Original Article: Malay Mail Online
Malaysia may as well return to mob rule instead of settling disputes through the courts, a former de facto law minister suggested today as Islamic authorities here flex muscle before Tuesday’s appeal hearing on the “Allah” word.
Datuk Zaid Ibrahim noted that powerful government religious agencies have been making “provocative and threatening statements” over the “Allah” row, placing immense pressure on judges that could affect their ability to try the case independently.
“Don’t pressure our judges. Of late provocative and threatening statements are issued by those in authority with regard to the Allah issue,” the one time minister in the Abdullah administration said on his Twitter handle, @zaidibrahim.
“If we don’t want the court to decide on any matter pass a law in Parliament to that effect. Do it properly; not by intimidation,” he said.
Islamic authorities here have been targeting non-Muslims in the run-up to the Home Ministry’s legal push to ban the Catholic Church from publishing the Arabic word for god in the Bahasa Malaysia section of its local paper, the Herald.
Just days before the “Allah” row returns to court, the Malaysian Islamic Development Department (JAKIM) hit out at non-Muslims for deigning to challenge the government for use of the term, and called upon Muslims to unite in a “holy struggle” against enemies of the faith.
In a nationwide sermon last Friday, JAKIM also laid claim to a list of words asides from “Allah” that it purports to be exclusive to Muslims and prohibited to non-Muslims.
The federal Islamic authority stressed that the ultimate goal of its opponents, which it failed to name, is to confuse Muslims and put every religion on equal terms, which will then lead to a “sea of apostasy”.
Last week, an international Muslim organisation had alleged that the Catholic Church’s fight to use “Allah” is part of a failed colonial-era strategy by Christians here to proselytise Muslims.
Last month, Muslim activists had alleged a global Christian evangelical conspiracy behind the “Allah” row, as they described a clandestine agenda to colonise Islamic souls and countries.
In a feature run in Malay daily Utusan Malaysia’s weekend edition, Mingguan Malaysia, they claimed the Christian insistence on using the Arabic word “Allah” was out of a desire to proselytise to Muslims, even challenge the Federal Constitution and the Malay rulers.
But Zaid, a lawyer-turned-politician, reminded the government that it too was subject to the rule of law.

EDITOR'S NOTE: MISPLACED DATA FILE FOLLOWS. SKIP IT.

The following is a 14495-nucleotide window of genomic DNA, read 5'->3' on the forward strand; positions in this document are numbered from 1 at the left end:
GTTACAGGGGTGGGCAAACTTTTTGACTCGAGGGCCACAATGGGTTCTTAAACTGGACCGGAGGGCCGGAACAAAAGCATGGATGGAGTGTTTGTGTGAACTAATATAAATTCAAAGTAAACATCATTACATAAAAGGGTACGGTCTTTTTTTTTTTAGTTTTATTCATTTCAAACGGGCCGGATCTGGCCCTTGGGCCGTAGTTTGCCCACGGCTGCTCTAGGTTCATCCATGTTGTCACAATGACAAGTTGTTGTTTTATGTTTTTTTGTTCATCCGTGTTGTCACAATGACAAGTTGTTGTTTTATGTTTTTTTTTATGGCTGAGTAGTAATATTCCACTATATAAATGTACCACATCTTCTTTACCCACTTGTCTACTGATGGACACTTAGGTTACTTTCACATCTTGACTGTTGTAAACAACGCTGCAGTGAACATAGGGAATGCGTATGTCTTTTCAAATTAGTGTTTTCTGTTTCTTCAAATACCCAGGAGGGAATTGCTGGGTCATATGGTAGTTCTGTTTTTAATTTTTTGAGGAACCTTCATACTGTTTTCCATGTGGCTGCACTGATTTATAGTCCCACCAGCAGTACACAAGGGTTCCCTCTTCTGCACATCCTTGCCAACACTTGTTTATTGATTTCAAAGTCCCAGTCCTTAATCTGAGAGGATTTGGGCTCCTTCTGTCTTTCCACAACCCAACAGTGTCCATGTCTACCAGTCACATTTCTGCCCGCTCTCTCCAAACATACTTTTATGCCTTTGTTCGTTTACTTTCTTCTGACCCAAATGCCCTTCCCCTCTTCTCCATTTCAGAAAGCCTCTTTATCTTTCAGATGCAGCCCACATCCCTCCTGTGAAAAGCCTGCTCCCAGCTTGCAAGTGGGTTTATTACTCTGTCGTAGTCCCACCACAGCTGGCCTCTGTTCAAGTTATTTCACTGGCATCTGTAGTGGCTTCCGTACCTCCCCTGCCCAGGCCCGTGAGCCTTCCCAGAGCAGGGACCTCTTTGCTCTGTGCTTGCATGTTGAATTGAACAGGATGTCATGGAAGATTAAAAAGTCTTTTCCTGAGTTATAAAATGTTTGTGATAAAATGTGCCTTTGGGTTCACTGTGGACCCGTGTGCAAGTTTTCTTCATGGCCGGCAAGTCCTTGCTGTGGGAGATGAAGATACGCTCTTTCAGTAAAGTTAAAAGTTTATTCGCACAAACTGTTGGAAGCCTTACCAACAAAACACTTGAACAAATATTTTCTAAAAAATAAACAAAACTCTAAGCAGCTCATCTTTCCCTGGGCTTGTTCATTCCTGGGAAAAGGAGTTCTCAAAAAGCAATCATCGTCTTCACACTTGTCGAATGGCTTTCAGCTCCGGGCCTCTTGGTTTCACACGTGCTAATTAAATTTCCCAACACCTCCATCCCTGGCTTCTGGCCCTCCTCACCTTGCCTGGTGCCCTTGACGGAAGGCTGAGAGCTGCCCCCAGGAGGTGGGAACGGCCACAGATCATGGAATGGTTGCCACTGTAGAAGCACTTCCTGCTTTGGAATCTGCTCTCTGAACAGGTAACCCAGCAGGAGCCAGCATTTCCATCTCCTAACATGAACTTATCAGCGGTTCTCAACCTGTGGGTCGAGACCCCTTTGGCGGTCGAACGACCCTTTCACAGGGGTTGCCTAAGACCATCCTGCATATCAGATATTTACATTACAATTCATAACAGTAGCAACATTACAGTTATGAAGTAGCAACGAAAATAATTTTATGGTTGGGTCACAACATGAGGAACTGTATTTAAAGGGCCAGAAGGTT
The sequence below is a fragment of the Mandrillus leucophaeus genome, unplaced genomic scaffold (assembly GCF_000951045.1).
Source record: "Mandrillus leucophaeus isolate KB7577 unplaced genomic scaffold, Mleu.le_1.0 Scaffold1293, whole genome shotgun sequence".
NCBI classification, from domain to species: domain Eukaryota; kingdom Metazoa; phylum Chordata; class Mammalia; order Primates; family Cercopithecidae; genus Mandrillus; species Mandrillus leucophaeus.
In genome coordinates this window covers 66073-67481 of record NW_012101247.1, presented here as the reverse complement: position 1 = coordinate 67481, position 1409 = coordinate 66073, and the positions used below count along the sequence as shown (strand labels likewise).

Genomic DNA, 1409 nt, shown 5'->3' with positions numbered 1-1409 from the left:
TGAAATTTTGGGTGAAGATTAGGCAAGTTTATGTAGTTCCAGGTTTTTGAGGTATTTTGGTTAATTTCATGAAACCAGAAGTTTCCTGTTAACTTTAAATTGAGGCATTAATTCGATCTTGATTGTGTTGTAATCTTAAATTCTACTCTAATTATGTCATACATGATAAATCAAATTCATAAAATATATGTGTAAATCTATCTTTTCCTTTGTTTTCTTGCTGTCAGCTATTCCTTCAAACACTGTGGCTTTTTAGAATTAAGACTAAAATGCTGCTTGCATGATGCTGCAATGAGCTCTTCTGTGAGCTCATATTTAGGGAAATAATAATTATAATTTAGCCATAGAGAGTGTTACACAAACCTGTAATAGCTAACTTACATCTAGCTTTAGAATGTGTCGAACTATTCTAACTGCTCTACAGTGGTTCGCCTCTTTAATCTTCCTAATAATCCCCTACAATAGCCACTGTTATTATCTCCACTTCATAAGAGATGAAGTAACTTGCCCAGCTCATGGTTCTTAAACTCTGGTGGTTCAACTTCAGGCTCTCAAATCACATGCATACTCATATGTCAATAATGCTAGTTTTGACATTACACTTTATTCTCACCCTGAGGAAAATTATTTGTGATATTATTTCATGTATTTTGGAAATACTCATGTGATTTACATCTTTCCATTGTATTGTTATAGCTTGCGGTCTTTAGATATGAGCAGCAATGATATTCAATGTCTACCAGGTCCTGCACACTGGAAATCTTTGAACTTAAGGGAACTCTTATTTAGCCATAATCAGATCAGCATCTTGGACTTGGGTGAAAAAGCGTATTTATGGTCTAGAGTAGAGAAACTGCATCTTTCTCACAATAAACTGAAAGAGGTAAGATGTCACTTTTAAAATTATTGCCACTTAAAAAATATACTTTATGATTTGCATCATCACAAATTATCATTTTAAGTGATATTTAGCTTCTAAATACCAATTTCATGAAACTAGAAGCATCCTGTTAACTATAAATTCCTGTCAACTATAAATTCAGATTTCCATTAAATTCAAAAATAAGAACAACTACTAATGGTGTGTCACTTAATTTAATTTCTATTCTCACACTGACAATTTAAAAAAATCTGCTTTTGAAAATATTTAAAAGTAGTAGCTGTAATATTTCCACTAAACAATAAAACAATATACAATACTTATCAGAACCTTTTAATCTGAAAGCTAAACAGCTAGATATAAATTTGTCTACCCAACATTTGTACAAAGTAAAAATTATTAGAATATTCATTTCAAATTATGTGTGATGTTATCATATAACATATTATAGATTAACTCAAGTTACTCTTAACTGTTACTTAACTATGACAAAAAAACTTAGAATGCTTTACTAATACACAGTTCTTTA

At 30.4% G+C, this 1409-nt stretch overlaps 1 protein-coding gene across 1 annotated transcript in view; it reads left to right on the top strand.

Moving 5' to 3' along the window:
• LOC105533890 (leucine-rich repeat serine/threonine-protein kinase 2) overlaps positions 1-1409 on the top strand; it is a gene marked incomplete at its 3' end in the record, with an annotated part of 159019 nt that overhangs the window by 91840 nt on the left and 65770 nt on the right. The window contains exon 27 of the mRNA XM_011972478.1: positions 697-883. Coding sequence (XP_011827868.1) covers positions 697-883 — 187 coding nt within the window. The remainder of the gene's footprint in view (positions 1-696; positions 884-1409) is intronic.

“If government don’t respect the judges then we will have 1988 all over again,” he said in a series of tweets earlier today, referring to the 1988 judicial crisis when the courts were stripped of their independence as a separate arm of government.
He added: “its the job of Police to maintain order, to defend decision.”
The man who had once held high posts in both the ruling party and the opposition also referred to a news report today by The Malaysian Insider claiming government lawyers would be centring their argument to ban the Church from using “Allah” on the potential public disorder it may cause.
“The argument that a decision not approved by the people will lead to chaos is stupid and contemptuous. This is mob rule,” Zaid said.
Religious tensions have been long been simmering in Malaysia in recent years, with the latest controversy surrounding a proposed law on child conversions to Islam deepening divisions between the Muslim majority and religious minorities.
The “Allah” row erupted in 2008 when the Home Ministry threatened to revoke the Herald’s newspaper permit for its reference to God as “Allah”, prompting the Catholic Church to sue the government for violating its constitutional rights.
Christians subsequently argued that the word predates Islam and that their right to use “Allah” in a non-Muslim context was affirmed by the government’s own 10-point solution issued in 2011.
The 2009 High Court decision upholding the Catholic Church’s constitutional right to use the word “Allah” had shocked many Muslims that consider the word to only refer to the Islamic God.
It also led to Malaysia’s worst religious strife, with houses of worship throughout the country coming under attack.
Muslims are Malaysia’s largest religious group, followed by Buddhists. Christians are the third-largest at 2.6 million, according to statistics from the 2010 consensus.